But Ms. Favel and Bryan Favel knew she wasn’t okay. Ms. Favel said she tried to get Tina into counselling – reaching out to CFS and the province’s Victim Services – only to have “doors shut” in her face and find that Tina was unwilling to get professional help.
Tina had been attending the nearby Ecole Powerview, where she was slated to enter Grade 10 in September. Her cousin, Shauna Bruyère, said Tina was most often seen at school with her sister, and recently cried on the cousin’s shoulder, saying she didn’t want to be living at home.
Ms. Favel said Tina wasn’t having issues at school, though she said there were times the teen got into minor trouble for arriving late to class after lunch, usually because she had dilly-dallied back from a nearby convenience store with friends.
A schoolmate and friend, Tarya Pakoo, described Tina as “funny,” but they also had serious conversations, including one in which Tarya implored her friend not to run away.
‘My God, what is happening here?’
Tina ran away twice last spring and didn’t return to Powerview-Pine Falls after what was supposed to be a five-day visit with Ms. Duck in early July. Bryan Favel drove the teen into the city’s north end and soon got the sense something was amiss when Ms. Duck wasn’t at her sister’s home, as Tina had thought.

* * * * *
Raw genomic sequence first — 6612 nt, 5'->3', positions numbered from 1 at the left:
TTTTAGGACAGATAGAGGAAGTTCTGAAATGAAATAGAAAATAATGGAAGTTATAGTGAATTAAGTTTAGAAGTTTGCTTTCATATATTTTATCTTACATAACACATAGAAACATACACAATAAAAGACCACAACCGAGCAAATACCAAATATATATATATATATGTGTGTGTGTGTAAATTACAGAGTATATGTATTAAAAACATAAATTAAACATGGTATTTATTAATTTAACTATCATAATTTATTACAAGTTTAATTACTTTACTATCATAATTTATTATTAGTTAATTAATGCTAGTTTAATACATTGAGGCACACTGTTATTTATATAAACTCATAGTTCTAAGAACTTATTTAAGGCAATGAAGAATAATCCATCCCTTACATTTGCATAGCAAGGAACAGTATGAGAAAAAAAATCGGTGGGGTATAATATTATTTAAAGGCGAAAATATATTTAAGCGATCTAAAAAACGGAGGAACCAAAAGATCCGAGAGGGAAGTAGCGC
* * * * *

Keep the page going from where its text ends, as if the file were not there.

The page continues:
Tina assured Bryan Favel everything would be fine and that she could stay with her aunt until her mother returned. Despite his unease, he relented.
“I told her not to walk the streets at night, and if she needed anything, to call me,” he said. “She said, ‘I love you.’ I said, ‘I love you, too.’ And then I left her.”
Ms. Duck said she spent the better part of the week with Tina, watching movies and going to bingo at a local hall. She also said she met her daughter’s boyfriend, Cody, who posted a picture of himself with Tina on Facebook on July 10. He didn’t respond to an interview request.
Ms. Favel has said publicly she thinks Ms. Duck was doing drugs with her daughter; Ms. Duck said the pair “only smoked marijuana” together.
When Ms. Favel couldn’t reach Tina, she reported her missing on July 10. A week later, the RCMP issued a release saying Tina had been located. Ms. Favel said most times police found Tina she was at Portage Place, the city’s downtown mall.
Ms. Duck said she doesn’t know where her daughter spent her final days, but thinks she was sometimes staying in a foster home and sometimes at her aunt’s in the city.